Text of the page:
The evidence is clear, restrictions on licenced venues and packaged liquor outlets work. GrogWatch does not understand why governments around the country are not using this strong evidence-based approach to reduce alcohol-related violence. Many Australian cities allow longer trading hours than other cities around the world, including New York, Vancouver, London, Edinburgh, Paris and Amsterdam¹. This week we are publishing the view of Mark Zirnsak, Director of Justice and International Mission at the Uniting Church in Victoria and active member of the Community Alcohol Action Network. Mark is one of the people leading a postcard action to lobby the Victorian Government to restrict operating hours based on the success of doing this in Newcastle.
Alcohol is responsible for the preventable deaths of over 700 Victorians each year. Thousands more require hospital treatment for assault, serious falls, alcohol poisoning and stomach pumping, attempted suicides, and road trauma.² The Victorian Government must take evidence-based action to reduce this harm.
One obvious solution is to implement similar restrictions on liquor outlets in Victoria to what was used in Newcastle to reduce harm and improve community safety. These measures resulted in a detectable and lasting reduction in alcohol-related assaults.
The Newcastle restrictions were a response to the NSW Police Force lodging a complaint in 2007 with the NSW Liquor Administration Board against four Newcastle liquor outlets on the grounds that they were causing ‘undue disturbance of the quiet and good order of the neighbourhood’. This complaint was made against a backdrop of considerable community dissatisfaction with high levels of alcohol-related violence in and around the Newcastle central business district. In November of that year, the police added a further 11 liquor outlets in Newcastle to the complaint.
On 21 March 2008, the Liquor Administration Board responded by requiring:
- Fourteen of the outlets in question to refuse the entry of any new patrons after 1am, but patrons already in the venue could stay and keep drinking.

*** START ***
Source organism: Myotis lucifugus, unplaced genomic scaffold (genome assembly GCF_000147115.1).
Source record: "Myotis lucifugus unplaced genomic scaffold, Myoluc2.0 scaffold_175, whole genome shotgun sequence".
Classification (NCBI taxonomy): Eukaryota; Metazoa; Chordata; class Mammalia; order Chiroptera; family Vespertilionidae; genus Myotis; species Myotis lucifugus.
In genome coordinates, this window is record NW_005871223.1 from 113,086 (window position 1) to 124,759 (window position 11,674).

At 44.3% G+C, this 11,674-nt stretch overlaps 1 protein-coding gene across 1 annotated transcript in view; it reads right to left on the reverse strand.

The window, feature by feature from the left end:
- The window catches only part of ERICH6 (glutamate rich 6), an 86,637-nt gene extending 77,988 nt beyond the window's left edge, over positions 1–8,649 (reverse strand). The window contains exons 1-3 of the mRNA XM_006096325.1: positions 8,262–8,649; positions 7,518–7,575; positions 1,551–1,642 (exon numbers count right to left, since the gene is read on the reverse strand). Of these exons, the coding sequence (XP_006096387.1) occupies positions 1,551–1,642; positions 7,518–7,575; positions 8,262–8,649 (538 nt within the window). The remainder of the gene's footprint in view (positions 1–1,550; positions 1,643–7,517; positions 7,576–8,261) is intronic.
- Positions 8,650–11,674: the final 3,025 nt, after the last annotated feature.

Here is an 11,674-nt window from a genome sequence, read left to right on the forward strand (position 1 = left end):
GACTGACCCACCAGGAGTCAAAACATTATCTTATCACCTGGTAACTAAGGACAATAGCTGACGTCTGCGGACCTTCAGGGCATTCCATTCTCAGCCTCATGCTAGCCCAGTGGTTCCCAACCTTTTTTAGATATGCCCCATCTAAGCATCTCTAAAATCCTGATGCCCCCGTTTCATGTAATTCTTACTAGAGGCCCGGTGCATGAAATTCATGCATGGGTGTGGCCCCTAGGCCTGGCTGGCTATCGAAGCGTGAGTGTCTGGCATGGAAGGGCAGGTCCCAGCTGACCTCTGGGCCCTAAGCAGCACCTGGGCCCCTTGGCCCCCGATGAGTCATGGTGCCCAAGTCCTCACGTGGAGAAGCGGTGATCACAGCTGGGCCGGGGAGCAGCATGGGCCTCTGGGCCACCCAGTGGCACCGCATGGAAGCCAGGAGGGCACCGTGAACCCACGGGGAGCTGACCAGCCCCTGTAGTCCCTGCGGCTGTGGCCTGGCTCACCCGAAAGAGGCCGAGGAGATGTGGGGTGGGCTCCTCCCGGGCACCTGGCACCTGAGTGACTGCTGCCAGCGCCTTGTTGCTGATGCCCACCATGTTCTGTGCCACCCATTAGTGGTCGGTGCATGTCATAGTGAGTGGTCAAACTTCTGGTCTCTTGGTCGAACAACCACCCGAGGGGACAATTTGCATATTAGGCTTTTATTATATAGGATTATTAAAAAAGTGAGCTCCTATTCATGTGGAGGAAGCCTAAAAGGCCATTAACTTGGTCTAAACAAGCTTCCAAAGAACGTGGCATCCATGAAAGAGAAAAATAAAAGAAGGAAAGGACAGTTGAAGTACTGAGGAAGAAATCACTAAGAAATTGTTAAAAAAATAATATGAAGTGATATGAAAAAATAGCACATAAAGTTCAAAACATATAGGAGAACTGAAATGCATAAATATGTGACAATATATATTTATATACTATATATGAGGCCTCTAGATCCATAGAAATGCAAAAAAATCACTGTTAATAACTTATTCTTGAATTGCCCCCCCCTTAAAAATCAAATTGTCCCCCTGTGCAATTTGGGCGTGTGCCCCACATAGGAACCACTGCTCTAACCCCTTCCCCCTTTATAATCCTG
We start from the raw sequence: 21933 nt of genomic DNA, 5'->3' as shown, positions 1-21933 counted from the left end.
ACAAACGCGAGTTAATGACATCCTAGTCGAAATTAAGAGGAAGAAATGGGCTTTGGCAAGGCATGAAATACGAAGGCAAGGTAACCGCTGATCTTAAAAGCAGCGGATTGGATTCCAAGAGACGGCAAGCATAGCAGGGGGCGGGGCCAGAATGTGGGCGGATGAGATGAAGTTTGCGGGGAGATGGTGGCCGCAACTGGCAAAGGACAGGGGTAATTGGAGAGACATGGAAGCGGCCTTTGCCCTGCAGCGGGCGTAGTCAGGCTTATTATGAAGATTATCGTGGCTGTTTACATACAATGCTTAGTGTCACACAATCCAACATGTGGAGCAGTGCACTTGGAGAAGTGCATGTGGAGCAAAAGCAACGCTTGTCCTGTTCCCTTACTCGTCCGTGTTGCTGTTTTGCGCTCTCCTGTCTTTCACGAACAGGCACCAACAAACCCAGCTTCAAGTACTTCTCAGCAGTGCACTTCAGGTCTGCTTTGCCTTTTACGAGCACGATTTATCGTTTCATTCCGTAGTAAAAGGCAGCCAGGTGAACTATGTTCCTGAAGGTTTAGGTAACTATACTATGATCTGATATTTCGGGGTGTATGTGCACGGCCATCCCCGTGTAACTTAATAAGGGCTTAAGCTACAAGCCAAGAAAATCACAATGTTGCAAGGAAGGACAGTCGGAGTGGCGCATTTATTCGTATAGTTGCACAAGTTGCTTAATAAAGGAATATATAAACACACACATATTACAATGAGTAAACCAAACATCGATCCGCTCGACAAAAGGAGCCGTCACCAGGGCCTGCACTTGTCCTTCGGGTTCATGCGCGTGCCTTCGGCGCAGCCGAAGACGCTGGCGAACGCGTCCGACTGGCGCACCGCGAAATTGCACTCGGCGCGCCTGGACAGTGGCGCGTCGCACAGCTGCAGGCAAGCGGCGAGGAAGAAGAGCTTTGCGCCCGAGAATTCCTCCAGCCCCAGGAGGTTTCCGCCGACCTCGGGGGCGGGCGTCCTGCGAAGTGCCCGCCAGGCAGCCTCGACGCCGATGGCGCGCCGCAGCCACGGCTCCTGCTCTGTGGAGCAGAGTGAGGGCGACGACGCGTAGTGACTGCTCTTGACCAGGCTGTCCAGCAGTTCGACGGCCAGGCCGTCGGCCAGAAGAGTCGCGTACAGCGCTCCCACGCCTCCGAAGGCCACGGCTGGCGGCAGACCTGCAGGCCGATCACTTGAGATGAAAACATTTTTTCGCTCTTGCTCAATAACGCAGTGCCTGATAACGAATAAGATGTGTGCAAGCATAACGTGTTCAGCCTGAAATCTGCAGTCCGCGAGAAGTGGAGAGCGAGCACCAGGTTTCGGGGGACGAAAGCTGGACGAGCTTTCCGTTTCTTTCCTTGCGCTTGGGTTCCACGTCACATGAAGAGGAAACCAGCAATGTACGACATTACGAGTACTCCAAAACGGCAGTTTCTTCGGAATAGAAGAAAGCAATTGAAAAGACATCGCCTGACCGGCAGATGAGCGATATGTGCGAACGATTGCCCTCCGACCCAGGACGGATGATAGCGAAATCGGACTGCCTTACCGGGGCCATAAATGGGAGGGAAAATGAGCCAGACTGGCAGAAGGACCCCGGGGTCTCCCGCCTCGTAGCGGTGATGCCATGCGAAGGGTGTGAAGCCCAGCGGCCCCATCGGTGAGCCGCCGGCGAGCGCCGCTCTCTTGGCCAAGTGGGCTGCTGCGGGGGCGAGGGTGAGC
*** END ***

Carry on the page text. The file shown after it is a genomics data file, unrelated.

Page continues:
- Eleven of these venues to shut at 3am and three at 2:30am.
- A supervisor to be on the premise from 11pm until closing with the sole purpose of monitoring responsible service of alcohol.
- No sale of shots, mixed drinks with more than 30ml of alcohol, ready mixed drinks stronger than 5% alcohol, and more than four drinks to any patron at one time from 10pm.
- The sale of alcohol to finish 30 minutes before the venue closed.
Analysis of the impact of these restrictions found that there were approximately 133 less alcohol related assaults in Newcastle in the year following the restrictions compared to the previous year. It was found that 83 of these were related to the hotels on which the restrictions were placed. In the four years prior to the restrictions on the liquor outlets 17% of all non-domestic violence assaults occurred between 3am and 6am. In the year after the restrictions were applied, the proportion of such assaults that occurred in this time period dropped to 6%.³
We are now using a joint postcard action to call for the Victorian Government to follow the example set in Newcastle. The postcard is supported by the Australian Drug Foundation, Uniting Church in Victoria and Tasmania, Salvation Army, Anglicare and Women’s Christian Temperance Union. The postcard specifically calls for:
- Liquor outlets to be required to shut at 3am.
- Liquor outlets to be required to stop serving alcohol at 2:30am.
- Packaged liquor outlets to be required not to sell alcohol after 11pm.
We need your support to encourage the Victorian Government to act now on reducing alcohol-related violence.
To order postcards:
T: (03) 9251 5271
1. Miller P, Diment C & Zinkiewicz L 2012 The role of alcohol in crime and disorder, Prevention Research Quarterly, 18.
2. The Victorian Government Department of Health, 2012. The Victorian drug statistics handbook: patterns of drug use and related harm in victoria for the period July 2009 to June 2010, Victoria: Victorian Government Publishing Service.
3. Craig James et al., 2009. ‘The impact of restricted alcohol availability on alcohol-related violence in Newcastle, NSW’, Crime and Justice Bulletin, 137.